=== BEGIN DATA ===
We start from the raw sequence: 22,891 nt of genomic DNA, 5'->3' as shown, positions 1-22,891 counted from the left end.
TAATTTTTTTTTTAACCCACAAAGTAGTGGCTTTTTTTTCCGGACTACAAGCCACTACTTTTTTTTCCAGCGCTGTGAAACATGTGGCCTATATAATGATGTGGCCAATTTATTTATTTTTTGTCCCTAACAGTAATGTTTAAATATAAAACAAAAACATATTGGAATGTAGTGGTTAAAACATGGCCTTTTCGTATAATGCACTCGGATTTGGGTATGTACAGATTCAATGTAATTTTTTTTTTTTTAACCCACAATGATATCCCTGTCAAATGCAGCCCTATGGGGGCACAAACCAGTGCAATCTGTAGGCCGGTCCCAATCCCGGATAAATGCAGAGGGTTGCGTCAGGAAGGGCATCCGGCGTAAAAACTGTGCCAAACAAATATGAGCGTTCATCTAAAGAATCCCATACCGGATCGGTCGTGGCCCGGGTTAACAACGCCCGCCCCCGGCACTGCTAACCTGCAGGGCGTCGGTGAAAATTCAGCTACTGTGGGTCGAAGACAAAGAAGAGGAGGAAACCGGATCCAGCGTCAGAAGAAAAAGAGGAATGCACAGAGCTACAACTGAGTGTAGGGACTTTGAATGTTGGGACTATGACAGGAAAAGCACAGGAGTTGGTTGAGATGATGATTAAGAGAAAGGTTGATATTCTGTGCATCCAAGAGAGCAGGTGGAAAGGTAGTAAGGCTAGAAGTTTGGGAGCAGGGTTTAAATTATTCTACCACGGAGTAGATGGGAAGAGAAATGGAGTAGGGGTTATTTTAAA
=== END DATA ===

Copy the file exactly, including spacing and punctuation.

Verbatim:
We start from the raw sequence: 22,891 nt of genomic DNA, 5'->3' as shown, positions 1-22,891 counted from the left end.
TAATTTTTTTTTTAACCCACAAAGTAGTGGCTTTTTTTTCCGGACTACAAGCCACTACTTTTTTTTCCAGCGCTGTGAAACATGTGGCCTATATAATGATGTGGCCAATTTATTTATTTTTTGTCCCTAACAGTAATGTTTAAATATAAAACAAAAACATATTGGAATGTAGTGGTTAAAACATGGCCTTTTCGTATAATGCACTCGGATTTGGGTATGTACAGATTCAATGTAATTTTTTTTTTTTTAACCCACAATGATATCCCTGTCAAATGCAGCCCTATGGGGGCACAAACCAGTGCAATCTGTAGGCCGGTCCCAATCCCGGATAAATGCAGAGGGTTGCGTCAGGAAGGGCATCCGGCGTAAAAACTGTGCCAAACAAATATGAGCGTTCATCTAAAGAATCCCATACCGGATCGGTCGTGGCCCGGGTTAACAACGCCCGCCCCCGGCACTGCTAACCTGCAGGGCGTCGGTGAAAATTCAGCTACTGTGGGTCGAAGACAAAGAAGAGGAGGAAACCGGATCCAGCGTCAGAAGAAAAAGAGGAATGCACAGAGCTACAACTGAGTGTAGGGACTTTGAATGTTGGGACTATGACAGGAAAAGCACAGGAGTTGGTTGAGATGATGATTAAGAGAAAGGTTGATATTCTGTGCATCCAAGAGAGCAGGTGGAAAGGTAGTAAGGCTAGAAGTTTGGGAGCAGGGTTTAAATTATTCTACCACGGAGTAGATGGGAAGAGAAATGGAGTAGGGGTTATTTTAAA